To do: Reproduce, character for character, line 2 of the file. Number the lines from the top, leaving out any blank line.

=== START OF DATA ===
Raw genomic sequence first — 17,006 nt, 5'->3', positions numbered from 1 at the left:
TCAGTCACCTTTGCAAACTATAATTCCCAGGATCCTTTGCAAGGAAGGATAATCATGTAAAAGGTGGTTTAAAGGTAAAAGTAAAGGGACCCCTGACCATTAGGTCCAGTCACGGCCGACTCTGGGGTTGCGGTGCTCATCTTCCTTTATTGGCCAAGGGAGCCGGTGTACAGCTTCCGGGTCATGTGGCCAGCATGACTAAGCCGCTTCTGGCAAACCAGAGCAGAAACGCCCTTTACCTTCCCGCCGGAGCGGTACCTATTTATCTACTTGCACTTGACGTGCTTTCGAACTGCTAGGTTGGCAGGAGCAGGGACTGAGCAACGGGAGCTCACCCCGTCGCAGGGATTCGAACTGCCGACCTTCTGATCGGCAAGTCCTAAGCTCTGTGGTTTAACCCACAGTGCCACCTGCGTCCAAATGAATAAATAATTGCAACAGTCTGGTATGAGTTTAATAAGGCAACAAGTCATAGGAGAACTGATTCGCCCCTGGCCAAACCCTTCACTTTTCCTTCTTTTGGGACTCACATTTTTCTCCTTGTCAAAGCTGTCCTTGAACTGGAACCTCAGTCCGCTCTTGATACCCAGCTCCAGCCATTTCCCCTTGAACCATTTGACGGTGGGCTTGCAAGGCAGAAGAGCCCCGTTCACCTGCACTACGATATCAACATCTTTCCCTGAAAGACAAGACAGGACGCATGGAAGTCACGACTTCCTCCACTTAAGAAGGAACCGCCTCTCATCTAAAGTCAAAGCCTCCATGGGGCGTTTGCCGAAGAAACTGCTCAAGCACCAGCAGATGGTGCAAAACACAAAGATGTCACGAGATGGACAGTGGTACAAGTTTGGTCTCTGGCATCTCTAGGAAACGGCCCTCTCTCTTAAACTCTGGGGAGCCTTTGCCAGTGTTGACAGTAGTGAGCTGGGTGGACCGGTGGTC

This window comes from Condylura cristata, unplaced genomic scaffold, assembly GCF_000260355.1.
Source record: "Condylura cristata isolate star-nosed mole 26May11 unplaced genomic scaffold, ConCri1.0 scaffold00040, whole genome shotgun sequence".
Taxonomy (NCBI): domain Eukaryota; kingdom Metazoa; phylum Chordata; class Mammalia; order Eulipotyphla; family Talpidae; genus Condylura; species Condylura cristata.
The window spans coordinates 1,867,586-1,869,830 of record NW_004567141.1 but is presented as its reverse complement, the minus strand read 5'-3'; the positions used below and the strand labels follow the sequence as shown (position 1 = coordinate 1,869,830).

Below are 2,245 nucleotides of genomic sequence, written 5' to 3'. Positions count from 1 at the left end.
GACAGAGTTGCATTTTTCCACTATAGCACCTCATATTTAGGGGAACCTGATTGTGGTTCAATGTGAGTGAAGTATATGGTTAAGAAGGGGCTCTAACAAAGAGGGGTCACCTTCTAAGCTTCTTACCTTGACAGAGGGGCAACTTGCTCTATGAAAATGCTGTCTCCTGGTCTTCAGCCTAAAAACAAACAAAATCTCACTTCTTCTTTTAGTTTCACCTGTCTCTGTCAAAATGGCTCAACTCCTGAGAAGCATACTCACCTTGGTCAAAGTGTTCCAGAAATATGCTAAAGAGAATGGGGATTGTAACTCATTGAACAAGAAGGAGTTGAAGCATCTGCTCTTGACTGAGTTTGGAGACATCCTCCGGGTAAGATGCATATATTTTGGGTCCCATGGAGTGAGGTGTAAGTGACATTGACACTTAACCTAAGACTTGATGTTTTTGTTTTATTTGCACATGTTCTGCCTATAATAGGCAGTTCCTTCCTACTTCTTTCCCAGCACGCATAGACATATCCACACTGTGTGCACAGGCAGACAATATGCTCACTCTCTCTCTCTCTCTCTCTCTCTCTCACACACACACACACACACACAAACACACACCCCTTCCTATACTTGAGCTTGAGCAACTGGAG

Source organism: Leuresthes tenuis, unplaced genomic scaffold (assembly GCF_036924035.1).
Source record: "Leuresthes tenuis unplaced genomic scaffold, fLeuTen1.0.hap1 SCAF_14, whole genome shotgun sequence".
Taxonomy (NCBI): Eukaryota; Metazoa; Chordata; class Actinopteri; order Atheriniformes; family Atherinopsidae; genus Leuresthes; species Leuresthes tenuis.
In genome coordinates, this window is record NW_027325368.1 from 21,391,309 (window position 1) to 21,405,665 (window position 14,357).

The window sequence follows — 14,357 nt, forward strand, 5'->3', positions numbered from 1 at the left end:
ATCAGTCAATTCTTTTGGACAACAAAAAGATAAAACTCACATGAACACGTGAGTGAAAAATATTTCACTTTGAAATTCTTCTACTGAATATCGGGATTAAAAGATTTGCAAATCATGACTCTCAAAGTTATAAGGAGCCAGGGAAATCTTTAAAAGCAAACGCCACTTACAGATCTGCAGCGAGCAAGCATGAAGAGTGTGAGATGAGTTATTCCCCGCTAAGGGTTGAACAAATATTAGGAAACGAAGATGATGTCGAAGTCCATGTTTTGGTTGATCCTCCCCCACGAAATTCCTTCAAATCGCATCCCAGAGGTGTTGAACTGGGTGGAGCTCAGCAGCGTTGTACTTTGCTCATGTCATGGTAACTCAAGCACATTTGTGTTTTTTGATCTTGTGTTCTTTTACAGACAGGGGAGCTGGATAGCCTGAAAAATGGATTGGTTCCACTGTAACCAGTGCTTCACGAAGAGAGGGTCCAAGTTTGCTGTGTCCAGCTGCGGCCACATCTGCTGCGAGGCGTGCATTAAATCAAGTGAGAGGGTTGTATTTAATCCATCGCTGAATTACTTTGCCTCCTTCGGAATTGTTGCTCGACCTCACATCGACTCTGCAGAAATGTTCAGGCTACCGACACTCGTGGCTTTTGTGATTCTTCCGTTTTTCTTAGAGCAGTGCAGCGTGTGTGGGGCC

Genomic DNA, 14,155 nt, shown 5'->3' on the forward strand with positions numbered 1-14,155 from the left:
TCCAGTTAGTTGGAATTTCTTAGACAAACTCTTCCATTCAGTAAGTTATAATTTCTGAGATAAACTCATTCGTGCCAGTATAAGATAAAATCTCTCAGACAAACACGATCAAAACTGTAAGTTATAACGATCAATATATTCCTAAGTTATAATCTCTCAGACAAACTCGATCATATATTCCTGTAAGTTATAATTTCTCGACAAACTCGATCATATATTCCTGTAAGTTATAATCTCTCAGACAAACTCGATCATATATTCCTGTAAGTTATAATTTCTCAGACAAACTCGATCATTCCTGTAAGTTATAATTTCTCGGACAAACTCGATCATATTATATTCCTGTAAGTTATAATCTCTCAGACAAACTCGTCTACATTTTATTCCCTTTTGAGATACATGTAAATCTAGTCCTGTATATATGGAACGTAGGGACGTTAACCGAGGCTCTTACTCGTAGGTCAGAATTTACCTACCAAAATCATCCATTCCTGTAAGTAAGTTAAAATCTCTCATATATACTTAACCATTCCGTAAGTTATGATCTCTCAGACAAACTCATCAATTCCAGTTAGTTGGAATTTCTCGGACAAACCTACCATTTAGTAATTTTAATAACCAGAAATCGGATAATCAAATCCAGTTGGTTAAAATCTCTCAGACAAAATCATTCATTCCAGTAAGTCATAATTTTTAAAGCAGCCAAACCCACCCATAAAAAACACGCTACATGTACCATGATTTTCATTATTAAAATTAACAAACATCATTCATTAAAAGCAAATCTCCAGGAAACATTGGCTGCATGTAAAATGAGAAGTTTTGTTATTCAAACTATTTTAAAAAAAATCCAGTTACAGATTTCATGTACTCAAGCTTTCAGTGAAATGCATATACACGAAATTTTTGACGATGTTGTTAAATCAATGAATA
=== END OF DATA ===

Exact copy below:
TCAGTCACCTTTGCAAACTATAATTCCCAGGATCCTTTGCAAGGAAGGATAATCATGTAAAAGGTGGTTTAAAGGTAAAAGTAAAGGGACCCCTGACCATTAGGTCCAGTCACGGCCGACTCTGGGGTTGCGGTGCTCATCTTCCTTTATTGGCCAAGGGAGCCGGTGTACAGCTTCCGGGTCATGTGGCCAGCATGACTAAGCCGCTTCTGGCAAACCAGAGCAGAAACGCCCTTTACCTTCCCGCCGGAGCGGTACCTATTTATCTACTTGCACTTGACGTGCTTTCGAACTGCTAGGTTGGCAGGAGCAGGGACTGAGCAACGGGAGCTCACCCCGTCGCAGGGATTCGAACTGCCGACCTTCTGATCGGCAAGTCCTAAGCTCTGTGGTTTAACCCACAGTGCCACCTGCGTCCAAATGAATAAATAATTGCAACAGTCTGGTATGAGTTTAATAAGGCAACAAGTCATAGGAGAACTGATTCGCCCCTGGCCAAACCCTTCACTTTTCCTTCTTTTGGGACTCACATTTTTCTCCTTGTCAAAGCTGTCCTTGAACTGGAACCTCAGTCCGCTCTTGATACCCAGCTCCAGCCATTTCCCCTTGAACCATTTGACGGTGGGCTTGCAAGGCAGAAGAGCCCCGTTCACCTGCACTACGATATCAACATCTTTCCCTGAAAGACAAGACAGGACGCATGGAAGTCACGACTTCCTCCACTTAAGAAGGAACCGCCTCTCATCTAAAGTCAAAGCCTCCATGGGGCGTTTGCCGAAGAAACTGCTCAAGCACCAGCAGATGGTGCAAAACACAAAGATGTCACGAGATGGACAGTGGTACAAGTTTGGTCTCTGGCATCTCTAGGAAACGGCCCTCTCTCTTAAACTCTGGGGAGCCTTTGCCAGTGTTGACAGTAGTGAGCTGGGTGGACCGGTGGTC